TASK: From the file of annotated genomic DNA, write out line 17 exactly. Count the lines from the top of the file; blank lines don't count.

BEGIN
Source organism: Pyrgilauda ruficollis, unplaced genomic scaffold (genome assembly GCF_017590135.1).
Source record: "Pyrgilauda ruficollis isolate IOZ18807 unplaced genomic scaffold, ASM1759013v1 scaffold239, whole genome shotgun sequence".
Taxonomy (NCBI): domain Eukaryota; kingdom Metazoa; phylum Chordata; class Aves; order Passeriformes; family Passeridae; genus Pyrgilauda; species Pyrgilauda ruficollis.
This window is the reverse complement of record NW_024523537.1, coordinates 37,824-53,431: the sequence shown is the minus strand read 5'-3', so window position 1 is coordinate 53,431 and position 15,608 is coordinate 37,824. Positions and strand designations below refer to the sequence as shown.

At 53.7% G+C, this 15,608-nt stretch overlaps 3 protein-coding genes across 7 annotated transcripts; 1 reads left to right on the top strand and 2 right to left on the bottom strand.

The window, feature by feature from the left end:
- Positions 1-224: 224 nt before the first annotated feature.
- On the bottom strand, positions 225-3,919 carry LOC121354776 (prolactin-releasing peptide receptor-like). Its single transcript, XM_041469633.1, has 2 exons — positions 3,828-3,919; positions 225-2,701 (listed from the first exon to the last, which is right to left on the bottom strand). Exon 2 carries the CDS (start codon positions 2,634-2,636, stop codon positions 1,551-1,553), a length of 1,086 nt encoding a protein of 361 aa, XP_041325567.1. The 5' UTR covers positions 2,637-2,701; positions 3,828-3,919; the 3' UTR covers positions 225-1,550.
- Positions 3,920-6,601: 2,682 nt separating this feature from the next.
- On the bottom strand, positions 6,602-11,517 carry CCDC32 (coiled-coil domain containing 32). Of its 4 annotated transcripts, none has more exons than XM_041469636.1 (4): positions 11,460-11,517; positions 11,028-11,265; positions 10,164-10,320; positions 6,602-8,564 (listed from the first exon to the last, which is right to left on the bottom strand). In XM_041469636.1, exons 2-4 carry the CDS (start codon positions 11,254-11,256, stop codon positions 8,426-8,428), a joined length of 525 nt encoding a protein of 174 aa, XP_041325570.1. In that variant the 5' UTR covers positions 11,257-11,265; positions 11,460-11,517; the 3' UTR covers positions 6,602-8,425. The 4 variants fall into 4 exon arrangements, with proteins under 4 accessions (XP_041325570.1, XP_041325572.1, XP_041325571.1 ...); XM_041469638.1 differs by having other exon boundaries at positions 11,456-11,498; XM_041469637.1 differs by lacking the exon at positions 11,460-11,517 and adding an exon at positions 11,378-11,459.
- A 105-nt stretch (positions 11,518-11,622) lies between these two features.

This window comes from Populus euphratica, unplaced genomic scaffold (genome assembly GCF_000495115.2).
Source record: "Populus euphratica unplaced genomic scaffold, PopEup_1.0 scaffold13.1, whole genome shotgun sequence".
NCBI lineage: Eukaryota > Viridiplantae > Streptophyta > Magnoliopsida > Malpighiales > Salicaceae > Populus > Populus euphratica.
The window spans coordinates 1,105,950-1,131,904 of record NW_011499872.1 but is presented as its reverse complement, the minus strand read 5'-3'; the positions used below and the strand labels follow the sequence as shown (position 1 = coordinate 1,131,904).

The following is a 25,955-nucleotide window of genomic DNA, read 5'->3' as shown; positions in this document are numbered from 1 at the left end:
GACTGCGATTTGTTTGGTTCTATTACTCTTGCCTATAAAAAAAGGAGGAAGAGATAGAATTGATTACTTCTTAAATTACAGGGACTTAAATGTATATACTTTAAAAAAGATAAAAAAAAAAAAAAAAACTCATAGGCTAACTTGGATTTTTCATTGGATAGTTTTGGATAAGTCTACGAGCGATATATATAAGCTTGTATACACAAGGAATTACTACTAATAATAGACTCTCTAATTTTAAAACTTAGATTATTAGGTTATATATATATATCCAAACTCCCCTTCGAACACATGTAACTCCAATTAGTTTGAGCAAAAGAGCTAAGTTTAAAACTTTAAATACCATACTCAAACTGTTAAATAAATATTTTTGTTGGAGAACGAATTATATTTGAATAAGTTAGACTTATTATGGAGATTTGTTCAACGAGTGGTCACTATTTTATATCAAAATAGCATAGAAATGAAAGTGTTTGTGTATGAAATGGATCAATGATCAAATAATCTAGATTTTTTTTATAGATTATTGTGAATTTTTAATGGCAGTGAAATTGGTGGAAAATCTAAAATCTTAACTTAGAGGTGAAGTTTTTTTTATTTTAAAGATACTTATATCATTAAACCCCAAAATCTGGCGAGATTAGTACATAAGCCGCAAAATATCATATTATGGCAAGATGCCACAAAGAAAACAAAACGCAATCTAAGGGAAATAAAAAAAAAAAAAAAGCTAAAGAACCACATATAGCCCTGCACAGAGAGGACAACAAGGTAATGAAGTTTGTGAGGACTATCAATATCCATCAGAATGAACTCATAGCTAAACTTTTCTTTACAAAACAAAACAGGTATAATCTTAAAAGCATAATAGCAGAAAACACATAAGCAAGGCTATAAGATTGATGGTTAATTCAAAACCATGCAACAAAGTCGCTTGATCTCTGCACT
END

GACTGCGATTTGTTTGGTTCTATTACTCTTGCCTATAAAAAAAGGAGGAAGAGATAGAATTGATTACTTCTTAAATTACAGGGACTTAAATGTATATACTTTAAAAAAGATAAAAAAAAAAAAAAAAACTCATAGGCTAACTTGGATTTTTCATTGGATAGTTTTGGATAAGTCTACGAGCGATATATATAAGCTTGTATACACAAGGAATTACTACTAATAATAGACTCTCTAATTTTAAAACTTAGATTATTAGGTTATATATATATATCCAAACTCCCCTTCGAACACATGTAACTCCAATTAGTTTGAGCAAAAGAGCTAAGTTTAAAACTTTAAATACCATACTCAAACTGTTAAATAAATATTTTTGTTGGAGAACGAATTATATTTGAATAAGTTAGACTTATTATGGAGATTTGTTCAACGAGTGGTCACTATTTTATATCAAAATAGCATAGAAATGAAAGTGTTTGTGTATGAAATGGATCAATGATCAAATAATCTAGATTTTTTTTATAGATTATTGTGAATTTTTAATGGCAGTGAAATTGGTGGAAAATCTAAAATCTTAACTTAGAGGTGAAGTTTTTTTTATTTTAAAGATACTTATATCATTAAACCCCAAAATCTGGCGAGATTAGTACATAAGCCGCAAAATATCATATTATGGCAAGATGCCACAAAGAAAACAAAACGCAATCTAAGGGAAATAAAAAAAAAAAAAAAGCTAAAGAACCACATATAGCCCTGCACAGAGAGGACAACAAGGTAATGAAGTTTGTGAGGACTATCAATATCCATCAGAATGAACTCATAGCTAAACTTTTCTTTACAAAACAAAACAGGTATAATCTTAAAAGCATAATAGCAGAAAACACATAAGCAAGGCTATAAGATTGATGGTTAATTCAAAACCATGCAACAAAGTCGCTTGATCTCTGCACT